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A dataset I receive for routine refresh purposes contains a date field that's actually VARCHAR.

As this will be an indexed/searched field, I'm left with...
1) Converting the field to DATETIME and validating and normalizing the data values when refreshing
or...
2) Leaving the data as-is and forming my queries to accommodate various valid date formats, i.e., WHERE DateField = 'CCYYMMDD' OR DateField = 'MM/DD/CCYY' OR ....

The refresh would be on a monthly basis; "cleaning" the data would add about 35% time to the ETL cycle. My queries on the date field would all be equalities; I do not need to range search. Also, I'm a one man shop, so the more hands-off the overall solution the better.

So which scenario am I better off doing? All opinions appreciated.

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4 Answers 4

up vote 3 down vote accepted

I think this is a great question. Here's my opinion:

I'm a big believer in the idea that in the long run you'll save more time and have fewer headaches by using data types for the purpose for which they were intended. That means dates in date fields, characters in character fields, etc. If you go with option 2 you'll need to remember to code for all the various possible date formats every time you query the table. If you set this down and come back a year from now, are you going to remember?

By contrast, if you use a date field and do the upfront work in the ETL process of dealing with the dates properly, you will always know just how to interact with the field. And I'm not even going into performance implications.

And in this case, I'm not sure you'll even see a short-term benefit. If there are, for example 5 different possible date formats in the source data, you'll need to account for those one way or another; either in the ETL or in the output queries. The code to transform those 5 formats in ETL is not materially more complicated than the code to manage those 5 formats in the output queries.

And if the data could literally arrive in an infinite number of formats, you have big problems either way. Either your ETL will break or your queries will break. It is, to a certain extent, an irreducible complexity.

I would suggest that you take the time to code the proper transforms into your ETL. But do yourself a favor and code a preprocessing step that identifies dates in formats that won't properly transform and alerts you to them. If you see patterns; i.e., if any format shows up more than once, code a transform for it. Over time you'll be left manually cleaning fewer and fewer of those nasty dates. With luck, your 35% will drop to 5% or less.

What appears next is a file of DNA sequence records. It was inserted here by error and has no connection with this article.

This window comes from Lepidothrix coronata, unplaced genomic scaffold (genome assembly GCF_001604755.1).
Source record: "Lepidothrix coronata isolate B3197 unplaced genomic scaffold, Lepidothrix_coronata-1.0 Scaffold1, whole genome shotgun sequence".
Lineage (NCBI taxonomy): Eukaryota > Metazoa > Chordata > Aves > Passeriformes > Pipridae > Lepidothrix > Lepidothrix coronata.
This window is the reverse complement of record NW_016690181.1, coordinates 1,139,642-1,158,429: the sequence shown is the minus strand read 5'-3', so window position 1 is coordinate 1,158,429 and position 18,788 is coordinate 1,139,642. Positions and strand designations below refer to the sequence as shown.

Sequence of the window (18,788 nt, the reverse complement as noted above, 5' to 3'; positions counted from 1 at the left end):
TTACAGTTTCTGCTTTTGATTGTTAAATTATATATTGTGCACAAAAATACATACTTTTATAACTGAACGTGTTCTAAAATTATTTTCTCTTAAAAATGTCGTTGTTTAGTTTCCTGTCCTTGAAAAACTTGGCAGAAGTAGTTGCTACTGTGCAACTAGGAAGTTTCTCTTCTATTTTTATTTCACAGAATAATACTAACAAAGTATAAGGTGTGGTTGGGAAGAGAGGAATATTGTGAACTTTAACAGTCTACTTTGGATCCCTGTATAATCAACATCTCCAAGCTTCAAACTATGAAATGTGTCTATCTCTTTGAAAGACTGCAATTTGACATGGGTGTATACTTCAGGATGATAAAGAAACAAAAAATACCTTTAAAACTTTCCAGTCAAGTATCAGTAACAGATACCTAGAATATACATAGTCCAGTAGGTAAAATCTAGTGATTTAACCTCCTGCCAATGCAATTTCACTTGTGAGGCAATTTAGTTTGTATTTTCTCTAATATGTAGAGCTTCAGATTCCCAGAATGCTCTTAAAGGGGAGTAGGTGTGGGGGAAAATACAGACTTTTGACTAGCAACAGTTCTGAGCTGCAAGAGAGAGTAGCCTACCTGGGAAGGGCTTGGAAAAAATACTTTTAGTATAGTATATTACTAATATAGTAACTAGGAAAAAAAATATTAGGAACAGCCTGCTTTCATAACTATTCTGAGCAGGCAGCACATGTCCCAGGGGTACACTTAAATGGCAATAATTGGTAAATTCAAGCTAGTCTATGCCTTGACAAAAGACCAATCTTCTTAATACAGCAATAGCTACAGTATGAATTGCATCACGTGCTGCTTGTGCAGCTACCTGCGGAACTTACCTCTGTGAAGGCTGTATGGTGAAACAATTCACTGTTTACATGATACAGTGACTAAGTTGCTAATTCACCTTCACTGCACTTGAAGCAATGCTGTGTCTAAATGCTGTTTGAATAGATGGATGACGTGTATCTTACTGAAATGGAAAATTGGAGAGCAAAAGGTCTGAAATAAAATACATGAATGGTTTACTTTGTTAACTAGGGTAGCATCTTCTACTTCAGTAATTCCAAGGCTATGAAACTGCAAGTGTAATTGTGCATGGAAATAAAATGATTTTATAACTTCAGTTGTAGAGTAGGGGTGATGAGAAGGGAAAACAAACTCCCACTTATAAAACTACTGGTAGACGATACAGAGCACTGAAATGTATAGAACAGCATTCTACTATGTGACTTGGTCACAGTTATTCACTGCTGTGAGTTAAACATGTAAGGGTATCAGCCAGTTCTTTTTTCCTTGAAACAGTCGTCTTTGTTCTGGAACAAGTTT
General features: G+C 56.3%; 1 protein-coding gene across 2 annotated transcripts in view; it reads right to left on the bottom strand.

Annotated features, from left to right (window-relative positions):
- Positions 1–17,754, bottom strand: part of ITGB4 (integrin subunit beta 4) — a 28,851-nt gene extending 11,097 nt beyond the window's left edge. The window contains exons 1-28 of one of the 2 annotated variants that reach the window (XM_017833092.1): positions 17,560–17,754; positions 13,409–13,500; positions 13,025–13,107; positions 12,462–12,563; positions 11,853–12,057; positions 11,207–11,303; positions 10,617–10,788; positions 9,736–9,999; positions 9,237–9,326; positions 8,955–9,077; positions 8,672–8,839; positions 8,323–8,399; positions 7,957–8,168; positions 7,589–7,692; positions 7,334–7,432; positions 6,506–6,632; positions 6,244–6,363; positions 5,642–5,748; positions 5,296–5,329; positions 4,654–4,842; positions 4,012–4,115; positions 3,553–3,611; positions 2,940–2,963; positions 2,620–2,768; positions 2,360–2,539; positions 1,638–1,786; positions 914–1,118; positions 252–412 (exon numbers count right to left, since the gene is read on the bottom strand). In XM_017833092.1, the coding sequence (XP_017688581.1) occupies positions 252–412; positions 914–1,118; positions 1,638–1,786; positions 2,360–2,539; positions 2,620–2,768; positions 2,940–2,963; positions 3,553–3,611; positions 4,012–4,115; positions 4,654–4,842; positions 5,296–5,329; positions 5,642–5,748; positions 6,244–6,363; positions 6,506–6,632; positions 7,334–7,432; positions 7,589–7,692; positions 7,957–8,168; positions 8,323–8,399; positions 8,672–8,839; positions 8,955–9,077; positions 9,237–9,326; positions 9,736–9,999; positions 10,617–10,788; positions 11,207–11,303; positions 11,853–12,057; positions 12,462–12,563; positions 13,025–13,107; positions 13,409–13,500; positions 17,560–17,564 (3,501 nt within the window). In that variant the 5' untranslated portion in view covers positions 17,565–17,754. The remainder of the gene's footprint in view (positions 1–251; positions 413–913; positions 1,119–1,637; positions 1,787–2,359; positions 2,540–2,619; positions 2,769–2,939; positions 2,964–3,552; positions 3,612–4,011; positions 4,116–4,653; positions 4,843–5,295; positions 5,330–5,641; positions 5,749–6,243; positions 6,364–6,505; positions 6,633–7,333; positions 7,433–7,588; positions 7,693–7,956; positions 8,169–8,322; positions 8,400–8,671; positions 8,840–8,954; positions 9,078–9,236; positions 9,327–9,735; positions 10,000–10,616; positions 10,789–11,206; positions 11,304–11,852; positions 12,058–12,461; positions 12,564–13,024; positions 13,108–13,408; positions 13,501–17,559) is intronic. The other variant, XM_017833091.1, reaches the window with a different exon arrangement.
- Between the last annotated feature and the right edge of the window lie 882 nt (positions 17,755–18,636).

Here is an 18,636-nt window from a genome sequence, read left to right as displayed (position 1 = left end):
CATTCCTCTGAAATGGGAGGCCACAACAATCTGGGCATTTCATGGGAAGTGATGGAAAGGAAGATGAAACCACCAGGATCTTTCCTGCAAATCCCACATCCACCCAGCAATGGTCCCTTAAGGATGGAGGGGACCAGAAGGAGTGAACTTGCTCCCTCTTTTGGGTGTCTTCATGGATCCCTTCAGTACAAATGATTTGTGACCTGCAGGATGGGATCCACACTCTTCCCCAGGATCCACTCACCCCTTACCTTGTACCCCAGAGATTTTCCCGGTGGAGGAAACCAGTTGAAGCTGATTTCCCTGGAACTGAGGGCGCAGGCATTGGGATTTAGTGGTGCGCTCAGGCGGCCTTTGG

Good luck!

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You are better off cleaning the data. First dates which are not good dates are meaningless so it's pointless to store them. Second, it is harder to fix a bad datatype choice later than it is to never make it. Querying will not only be easier but it will be faster than if you use a varchar. And things like ordering will work correctly as well as date functions. Third, I can't imagine that cleaning this would add that much to your import, I clean data all the time without it being a problem. But if it does, then clean the data in a staging table that no other process is using (so you aren't affecting users on prod) and then do the load to the prod tables from nice clean data.

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Clean the data up front and store the dates as dates.

I work with systems that store dates as strings and there appear to be an unlimited number of ways to store the dates. This makes it very difficult to create a query to will work against a future new date format.

If you store dates as strings then you should apply constraints to make sure the data is stored in the proper format. Or, just convert the date strings to dates and let the database apply the valid date constraint itself. It is usually best to let the database do the work for you.

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Definitely better off cleaning the data and loading into date column as this will ensure the integrity.

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